Rev. Dr. Allen Ewing-Merrill joined The BTS Center as Executive Director in July 2019, succeeding Rev. Dr. Robert Grove-Markwood. A Maine native, ordained in the United Methodist tradition, Allen served as the co-pastor (with his wife, The Rev. Sara Ewing-Merrill) of HopeGateWay in Portland from 2007-2019. He is also the founder and former convener of Moral Movement Maine, a network of multifaith leaders and people of conscience that advocates for social justice in the state. For 11 years he served on the Board of Directors of the Maine Council of Churches, as well as six years on the Board of the United Methodist Foundation of New England; presently he serves on the Board of Maine People’s Resource Center, the sister organization to Maine People’s Alliance.

In regard to his work with The BTS Center, he says, “As we confront the realities of a climate-changed world, the work of faith leaders and people of faith has never been more important. I’m so grateful to serve The BTS Center team in this threshold moment, as faith communities — and the broader society — face a critical inflection point. Inspired by the vision of human hearts renewed, justice established, and creation restored, we are paying particular attention to deep and important questions about global climate crisis and the ways in which that must inform and transform spiritual practice and faith leadership — and of course, how ecological devastation also intersects with other issues of social justice, spirituality, and the practice of faith. As we undertake this work, we are so grateful to be connected with imaginative leaders, spiritual teachers, faith-rooted activists, academics, authors, poets, artists, music-makers, and dreamers. This work to which we are called requires all of us.”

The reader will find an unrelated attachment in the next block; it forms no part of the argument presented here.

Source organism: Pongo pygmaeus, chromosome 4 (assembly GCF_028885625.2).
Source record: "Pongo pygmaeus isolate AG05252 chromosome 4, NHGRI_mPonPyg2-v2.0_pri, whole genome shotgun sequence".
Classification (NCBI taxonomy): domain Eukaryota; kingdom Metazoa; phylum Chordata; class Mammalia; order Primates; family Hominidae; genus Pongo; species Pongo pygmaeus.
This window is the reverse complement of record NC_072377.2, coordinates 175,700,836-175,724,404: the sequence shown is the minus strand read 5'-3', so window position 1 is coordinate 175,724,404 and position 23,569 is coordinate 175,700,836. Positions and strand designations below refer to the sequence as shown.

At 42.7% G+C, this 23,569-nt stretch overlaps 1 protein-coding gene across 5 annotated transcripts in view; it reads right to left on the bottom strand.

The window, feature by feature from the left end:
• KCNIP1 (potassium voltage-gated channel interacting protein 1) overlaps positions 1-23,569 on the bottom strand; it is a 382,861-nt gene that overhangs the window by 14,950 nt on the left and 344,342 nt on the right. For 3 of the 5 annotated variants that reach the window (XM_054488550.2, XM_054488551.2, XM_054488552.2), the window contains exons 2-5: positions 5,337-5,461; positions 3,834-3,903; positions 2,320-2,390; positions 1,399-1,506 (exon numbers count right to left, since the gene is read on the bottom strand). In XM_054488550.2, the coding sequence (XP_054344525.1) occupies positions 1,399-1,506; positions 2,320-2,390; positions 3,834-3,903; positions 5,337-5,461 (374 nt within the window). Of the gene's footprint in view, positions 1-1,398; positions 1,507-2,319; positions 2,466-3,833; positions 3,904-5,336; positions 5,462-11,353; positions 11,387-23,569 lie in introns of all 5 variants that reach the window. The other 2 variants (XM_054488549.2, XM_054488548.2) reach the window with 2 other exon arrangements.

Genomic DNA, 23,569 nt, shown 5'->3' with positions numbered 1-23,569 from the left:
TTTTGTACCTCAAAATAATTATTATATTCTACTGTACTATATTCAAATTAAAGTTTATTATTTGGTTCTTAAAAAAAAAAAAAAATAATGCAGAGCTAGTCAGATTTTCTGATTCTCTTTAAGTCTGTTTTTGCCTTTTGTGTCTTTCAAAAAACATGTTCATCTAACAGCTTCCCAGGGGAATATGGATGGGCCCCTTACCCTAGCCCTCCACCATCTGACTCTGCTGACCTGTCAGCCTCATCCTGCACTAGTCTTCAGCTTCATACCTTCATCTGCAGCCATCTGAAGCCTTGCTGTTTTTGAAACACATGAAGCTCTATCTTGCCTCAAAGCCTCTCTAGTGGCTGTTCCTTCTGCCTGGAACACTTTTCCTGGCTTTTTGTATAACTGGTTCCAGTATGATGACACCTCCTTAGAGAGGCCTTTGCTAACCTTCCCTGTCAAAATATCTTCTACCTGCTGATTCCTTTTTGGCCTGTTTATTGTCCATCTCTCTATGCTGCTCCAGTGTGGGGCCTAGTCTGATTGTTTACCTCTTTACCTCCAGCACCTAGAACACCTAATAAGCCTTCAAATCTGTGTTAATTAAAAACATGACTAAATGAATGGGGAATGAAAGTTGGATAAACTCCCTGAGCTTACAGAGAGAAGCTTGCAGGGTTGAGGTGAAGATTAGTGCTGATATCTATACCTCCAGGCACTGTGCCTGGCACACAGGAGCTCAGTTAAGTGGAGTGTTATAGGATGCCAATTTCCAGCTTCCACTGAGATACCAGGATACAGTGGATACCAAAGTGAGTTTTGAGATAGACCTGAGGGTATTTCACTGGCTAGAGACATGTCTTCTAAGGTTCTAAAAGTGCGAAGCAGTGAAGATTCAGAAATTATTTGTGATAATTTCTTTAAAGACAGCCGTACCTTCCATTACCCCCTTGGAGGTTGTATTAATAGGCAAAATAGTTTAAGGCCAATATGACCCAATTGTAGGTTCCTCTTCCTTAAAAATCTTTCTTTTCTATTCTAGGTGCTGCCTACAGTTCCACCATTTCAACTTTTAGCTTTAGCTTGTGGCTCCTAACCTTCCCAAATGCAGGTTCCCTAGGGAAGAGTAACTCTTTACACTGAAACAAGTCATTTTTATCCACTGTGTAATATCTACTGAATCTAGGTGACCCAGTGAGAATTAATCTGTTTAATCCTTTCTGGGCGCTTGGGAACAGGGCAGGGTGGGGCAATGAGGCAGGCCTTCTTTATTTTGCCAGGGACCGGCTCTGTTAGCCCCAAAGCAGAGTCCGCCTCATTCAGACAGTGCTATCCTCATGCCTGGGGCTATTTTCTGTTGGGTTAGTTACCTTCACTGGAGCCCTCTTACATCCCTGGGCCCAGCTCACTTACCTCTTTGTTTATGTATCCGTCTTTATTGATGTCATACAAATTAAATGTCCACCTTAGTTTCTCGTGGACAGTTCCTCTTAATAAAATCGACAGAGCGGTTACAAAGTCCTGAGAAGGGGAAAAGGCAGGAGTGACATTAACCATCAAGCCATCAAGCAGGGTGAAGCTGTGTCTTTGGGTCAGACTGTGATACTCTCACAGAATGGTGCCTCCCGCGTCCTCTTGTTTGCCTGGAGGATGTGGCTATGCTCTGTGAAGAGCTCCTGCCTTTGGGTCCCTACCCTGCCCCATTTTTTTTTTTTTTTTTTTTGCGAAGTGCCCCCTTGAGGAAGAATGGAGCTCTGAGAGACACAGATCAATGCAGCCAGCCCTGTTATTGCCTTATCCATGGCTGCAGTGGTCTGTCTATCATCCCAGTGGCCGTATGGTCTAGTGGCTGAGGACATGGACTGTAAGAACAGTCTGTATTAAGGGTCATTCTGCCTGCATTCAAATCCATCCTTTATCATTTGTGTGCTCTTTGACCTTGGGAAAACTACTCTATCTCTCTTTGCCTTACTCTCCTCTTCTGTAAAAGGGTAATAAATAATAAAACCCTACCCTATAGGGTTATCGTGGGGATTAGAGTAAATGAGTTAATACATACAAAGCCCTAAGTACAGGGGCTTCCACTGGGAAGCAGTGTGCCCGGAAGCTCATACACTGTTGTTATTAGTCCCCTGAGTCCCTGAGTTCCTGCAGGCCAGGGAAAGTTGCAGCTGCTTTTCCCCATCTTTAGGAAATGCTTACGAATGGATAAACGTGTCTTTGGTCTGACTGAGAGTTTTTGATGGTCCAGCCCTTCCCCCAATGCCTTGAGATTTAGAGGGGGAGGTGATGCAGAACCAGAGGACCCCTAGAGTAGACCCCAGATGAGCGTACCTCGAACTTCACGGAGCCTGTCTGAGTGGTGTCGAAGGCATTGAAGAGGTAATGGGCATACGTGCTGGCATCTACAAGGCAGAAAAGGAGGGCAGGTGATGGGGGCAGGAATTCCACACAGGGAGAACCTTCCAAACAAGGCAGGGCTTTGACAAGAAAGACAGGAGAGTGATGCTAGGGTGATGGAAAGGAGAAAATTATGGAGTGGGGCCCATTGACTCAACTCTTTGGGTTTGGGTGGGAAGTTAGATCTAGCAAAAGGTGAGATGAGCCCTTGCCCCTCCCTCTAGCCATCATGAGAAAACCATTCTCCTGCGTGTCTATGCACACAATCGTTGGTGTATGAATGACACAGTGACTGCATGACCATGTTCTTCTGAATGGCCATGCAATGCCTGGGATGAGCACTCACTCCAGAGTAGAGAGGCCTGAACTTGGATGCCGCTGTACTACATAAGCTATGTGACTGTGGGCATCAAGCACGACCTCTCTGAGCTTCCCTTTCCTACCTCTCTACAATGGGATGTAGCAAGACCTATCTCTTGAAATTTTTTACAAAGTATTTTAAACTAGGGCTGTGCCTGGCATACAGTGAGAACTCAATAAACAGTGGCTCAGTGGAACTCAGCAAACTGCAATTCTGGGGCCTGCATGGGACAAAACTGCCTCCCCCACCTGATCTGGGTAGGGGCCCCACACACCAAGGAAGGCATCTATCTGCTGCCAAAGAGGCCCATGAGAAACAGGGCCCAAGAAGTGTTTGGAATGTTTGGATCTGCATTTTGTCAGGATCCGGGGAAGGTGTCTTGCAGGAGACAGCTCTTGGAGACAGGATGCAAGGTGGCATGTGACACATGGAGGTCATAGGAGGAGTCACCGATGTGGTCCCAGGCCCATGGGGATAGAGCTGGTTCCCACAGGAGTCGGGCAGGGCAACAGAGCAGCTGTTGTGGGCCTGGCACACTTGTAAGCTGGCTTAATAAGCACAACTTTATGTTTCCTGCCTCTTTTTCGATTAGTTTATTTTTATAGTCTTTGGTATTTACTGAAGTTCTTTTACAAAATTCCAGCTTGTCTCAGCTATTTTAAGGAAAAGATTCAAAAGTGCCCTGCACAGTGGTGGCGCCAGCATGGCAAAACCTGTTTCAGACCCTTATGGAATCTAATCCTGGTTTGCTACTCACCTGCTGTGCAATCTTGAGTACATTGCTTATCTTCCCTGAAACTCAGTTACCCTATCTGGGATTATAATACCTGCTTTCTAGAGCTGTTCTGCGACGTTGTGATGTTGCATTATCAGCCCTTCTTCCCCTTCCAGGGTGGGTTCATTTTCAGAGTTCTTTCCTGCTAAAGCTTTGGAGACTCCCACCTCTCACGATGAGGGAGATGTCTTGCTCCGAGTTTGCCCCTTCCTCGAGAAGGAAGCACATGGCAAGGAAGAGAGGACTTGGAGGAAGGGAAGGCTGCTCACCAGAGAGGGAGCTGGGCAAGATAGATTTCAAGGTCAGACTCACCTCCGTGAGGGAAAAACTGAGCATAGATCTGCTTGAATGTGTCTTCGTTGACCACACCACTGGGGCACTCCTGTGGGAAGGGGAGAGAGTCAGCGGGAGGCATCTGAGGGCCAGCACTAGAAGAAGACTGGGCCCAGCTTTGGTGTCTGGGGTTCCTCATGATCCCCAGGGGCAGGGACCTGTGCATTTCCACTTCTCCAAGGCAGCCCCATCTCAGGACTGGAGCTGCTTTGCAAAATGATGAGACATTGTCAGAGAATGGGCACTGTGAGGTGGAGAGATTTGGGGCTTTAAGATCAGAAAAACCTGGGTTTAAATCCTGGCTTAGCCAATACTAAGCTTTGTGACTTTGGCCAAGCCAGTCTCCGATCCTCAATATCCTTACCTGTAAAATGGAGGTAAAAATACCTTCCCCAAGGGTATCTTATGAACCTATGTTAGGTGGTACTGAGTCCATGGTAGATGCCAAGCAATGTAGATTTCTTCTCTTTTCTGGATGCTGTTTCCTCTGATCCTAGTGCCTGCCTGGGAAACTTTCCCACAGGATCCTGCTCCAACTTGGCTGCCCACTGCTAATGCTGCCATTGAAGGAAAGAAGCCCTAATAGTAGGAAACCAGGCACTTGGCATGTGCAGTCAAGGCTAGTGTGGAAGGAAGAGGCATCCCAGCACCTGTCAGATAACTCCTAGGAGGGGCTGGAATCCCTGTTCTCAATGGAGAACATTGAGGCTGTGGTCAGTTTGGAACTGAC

Allen and his spouse, Sara, have three daughters, and they live in Portland, Maine.

Gabrielle Gelderman is a hospital and movement chaplain based on Treaty 6 territory in amiswaciwaskahikan / Edmonton, AB, Canada. Raised in a tight-knit setter community of Dutch Christian Reformed farmers, and a family of avid hikers, growing up, Gabrielle encountered God in the surrounding fields, mountains, and lakes of Alberta. 

As a young adult, Gabrielle spent as much time outside as possible, working as a trip guide, park interpreter, and environmental educator. Her love of the land also led her in 2017 to become a co-founder and organizer with Climate Justice Edmonton, a grassroots, volunteer-led organization working for environmental, economic, and racial justice. 

Eventually, Gabrielle decided to return to school to become a chaplain. In 2021, she completed her 2nd CPE unit and graduated with her MTS, writing her thesis on group healing and climate grief in young climate organizers. Since then, Gabrielle has offered 1:1 spiritual direction and facilitated regular, drop-in grief circles on the topic of climate and political grief. 

In addition to her formal CPE chaplaincy training and her Master of Theological Studies, Gabrielle has training in the contemplative Christian tradition through The Living School, in the embodied healing tradition through Somatic Experiencing, and in movement chaplaincy through the Faith Matters Network. 

She is excited about the emerging field of environmental chaplaincy and thrilled to support and learn from others doing similar work. You can learn more about Gabrielle's work on her website, and on her Instagram at @theclimatechaplain.

Meet our Musician

Thew Elliott

Thew Elliott is a non-neutral queer educator and musician guided by the understanding that full personal expression builds strong community. He is the founder of Citizen Arts Aurora (Illinois), a space for sharing stories, building skills, and creating and supporting new work.
As a worship designer and liturgist, he is committed to challenging calcified traditions and colonizing histories. He carves space for queer spirit and liberation by creating new hymn texts and blessings, and by regularly re-imagining inherited stories to find and free the welcome that may be hidden within them.